tured, while in their own country identifying themselves with the rising talent of Fernand Khnopff, of Henri de Groux, of Van Rysselberghe; and they have themselves in literature earned in turn the epithets of "parnassien" and "symboliste," and doubtless too of decadent. Like the vanguard of every movement, whether political, literary, or scientific, they have had desperate rivalries and bitter enmities; quondam friends have quarrelled, old alliances have been broken, and organs have succeeded one another with bewildering rapidity-"La Jeune Belgique," "La Wallonie," "La Société Nouvelle," "La Basoche," "L'Art Jeune"-as each seceding faction has felt the need of a representative mouthpiece. Such eplsodes are the natural accompaniments of any young, free, and spontaneous movement, liberating itself from clogging shackles, and falling into inevitable extravagances in the process of finding its own feet and realizing its own necessary limitations, extravagances that should be accorded a sympathetic indulgence by all who would arrive at an understanding of the true inwardness of a movement of which these are but the accidental exterior. ities.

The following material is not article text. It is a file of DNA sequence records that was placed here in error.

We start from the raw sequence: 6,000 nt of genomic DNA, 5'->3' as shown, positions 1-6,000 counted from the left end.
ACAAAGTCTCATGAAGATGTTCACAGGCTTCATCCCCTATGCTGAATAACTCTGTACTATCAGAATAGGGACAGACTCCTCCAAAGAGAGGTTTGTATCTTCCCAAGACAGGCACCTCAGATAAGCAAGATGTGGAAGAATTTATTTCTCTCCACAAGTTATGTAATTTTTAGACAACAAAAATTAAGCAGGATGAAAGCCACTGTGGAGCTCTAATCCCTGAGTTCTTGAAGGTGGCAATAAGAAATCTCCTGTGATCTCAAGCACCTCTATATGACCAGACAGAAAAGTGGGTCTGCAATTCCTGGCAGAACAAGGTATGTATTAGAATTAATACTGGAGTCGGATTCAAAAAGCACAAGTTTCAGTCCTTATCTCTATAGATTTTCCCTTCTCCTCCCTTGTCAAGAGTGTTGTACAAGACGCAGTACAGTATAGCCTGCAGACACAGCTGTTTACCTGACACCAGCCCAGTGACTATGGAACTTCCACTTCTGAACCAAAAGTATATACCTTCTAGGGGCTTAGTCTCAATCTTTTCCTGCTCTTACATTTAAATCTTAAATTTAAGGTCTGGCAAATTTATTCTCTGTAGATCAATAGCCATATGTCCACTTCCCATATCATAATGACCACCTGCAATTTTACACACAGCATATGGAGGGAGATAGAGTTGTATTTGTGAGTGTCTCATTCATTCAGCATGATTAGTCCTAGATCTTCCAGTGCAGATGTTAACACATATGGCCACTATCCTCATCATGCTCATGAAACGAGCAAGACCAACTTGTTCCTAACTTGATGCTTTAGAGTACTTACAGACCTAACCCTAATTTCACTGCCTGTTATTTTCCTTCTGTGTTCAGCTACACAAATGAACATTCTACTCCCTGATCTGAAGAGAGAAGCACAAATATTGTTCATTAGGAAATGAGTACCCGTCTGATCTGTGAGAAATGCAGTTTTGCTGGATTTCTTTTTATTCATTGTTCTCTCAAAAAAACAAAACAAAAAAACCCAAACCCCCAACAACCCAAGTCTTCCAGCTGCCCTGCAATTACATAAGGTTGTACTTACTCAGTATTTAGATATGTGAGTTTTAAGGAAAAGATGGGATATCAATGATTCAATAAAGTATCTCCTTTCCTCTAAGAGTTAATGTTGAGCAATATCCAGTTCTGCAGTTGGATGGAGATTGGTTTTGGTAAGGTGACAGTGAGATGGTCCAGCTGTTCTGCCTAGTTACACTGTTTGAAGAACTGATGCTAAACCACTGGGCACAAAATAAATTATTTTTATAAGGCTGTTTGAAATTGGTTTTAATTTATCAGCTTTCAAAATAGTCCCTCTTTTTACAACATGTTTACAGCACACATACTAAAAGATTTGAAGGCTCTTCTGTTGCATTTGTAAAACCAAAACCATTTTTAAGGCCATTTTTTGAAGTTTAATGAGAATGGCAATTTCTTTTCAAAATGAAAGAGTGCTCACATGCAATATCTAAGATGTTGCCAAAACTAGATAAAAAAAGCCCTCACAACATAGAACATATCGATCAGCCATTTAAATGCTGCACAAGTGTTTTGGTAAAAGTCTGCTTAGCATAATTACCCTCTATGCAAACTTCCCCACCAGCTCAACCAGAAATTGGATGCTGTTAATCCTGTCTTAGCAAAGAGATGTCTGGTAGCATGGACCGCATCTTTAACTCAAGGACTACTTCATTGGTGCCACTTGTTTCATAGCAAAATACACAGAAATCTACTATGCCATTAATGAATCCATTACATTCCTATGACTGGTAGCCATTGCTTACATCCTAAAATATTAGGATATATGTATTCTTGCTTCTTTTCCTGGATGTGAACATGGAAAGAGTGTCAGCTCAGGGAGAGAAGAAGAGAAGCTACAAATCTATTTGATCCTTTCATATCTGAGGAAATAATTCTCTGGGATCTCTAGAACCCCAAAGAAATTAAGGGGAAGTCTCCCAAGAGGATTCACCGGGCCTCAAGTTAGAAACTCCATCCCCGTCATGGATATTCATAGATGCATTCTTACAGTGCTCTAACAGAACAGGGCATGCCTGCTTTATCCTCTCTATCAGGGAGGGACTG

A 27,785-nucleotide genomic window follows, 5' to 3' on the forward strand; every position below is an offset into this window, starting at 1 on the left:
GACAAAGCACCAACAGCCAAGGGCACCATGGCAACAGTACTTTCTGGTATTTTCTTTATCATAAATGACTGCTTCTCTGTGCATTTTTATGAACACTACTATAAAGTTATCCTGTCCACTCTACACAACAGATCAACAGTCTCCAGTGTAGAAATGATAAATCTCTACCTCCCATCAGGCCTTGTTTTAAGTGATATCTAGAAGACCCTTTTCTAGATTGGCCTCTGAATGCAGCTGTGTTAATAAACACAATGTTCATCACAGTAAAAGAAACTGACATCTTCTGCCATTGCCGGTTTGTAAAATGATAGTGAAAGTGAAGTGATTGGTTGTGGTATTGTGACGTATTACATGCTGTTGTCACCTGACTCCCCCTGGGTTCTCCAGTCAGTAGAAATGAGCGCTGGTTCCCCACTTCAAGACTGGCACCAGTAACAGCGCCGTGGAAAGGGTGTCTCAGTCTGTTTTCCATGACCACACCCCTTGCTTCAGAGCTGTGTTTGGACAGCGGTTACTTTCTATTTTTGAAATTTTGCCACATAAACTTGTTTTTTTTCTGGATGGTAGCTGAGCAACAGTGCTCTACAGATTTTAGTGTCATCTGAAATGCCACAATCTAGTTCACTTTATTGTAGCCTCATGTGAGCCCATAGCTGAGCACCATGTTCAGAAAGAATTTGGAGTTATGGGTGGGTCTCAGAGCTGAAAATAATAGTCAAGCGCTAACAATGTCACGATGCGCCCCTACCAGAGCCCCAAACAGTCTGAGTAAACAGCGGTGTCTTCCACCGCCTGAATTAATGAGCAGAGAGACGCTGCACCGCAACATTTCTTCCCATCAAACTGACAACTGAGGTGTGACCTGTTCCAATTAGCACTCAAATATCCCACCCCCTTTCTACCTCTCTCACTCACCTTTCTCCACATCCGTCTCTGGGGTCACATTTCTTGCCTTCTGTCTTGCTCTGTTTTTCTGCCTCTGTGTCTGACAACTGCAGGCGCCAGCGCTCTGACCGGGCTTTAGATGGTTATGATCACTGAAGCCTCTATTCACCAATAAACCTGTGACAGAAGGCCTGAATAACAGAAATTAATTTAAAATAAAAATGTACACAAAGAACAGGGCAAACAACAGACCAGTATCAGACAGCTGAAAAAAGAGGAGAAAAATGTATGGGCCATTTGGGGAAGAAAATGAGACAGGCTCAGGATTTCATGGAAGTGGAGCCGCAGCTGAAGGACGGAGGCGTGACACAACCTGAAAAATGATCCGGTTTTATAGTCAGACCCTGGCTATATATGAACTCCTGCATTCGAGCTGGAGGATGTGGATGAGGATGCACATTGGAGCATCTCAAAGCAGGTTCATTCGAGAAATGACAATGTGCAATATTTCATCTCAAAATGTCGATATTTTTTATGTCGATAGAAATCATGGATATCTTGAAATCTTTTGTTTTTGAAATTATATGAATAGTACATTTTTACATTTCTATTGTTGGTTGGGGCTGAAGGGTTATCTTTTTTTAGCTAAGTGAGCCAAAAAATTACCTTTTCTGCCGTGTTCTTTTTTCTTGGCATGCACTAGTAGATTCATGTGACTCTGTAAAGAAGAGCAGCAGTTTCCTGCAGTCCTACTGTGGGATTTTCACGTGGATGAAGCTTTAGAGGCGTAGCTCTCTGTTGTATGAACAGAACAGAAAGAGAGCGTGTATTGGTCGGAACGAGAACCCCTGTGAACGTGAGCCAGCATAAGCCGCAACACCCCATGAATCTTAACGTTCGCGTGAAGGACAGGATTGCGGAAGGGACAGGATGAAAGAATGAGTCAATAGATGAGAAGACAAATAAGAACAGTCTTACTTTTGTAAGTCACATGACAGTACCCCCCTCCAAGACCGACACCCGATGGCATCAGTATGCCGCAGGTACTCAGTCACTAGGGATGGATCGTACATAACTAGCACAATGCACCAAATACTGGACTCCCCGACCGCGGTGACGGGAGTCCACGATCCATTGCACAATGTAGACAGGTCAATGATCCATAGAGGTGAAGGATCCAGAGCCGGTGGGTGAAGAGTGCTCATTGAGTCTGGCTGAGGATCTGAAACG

From its first inception the name of Emile Verhaeren, so familiar in Brussels and in Paris, so little known as yet on this side of the Channel, has been intimately associated with what we may call the new Belgian literary school. Indeed, he has counted for many years as one of its most brilliant leaders. As a student at Louvain, towards the year 1880, Verhaeren founded, in conjunction with his friend and present publisher, E Deman, a militant little sheet, La Semaine, which was very quickly suppressed by the university authorities. Hardly had he settled in Brussels, a year or two later, with a view to studying for the legal profession, than he flung the law aside, and himself, with all the ardor of a highly-strung temperament, into the literary movement. From that day to this his pen has never been idle. The pages of L'Art Moderne and of con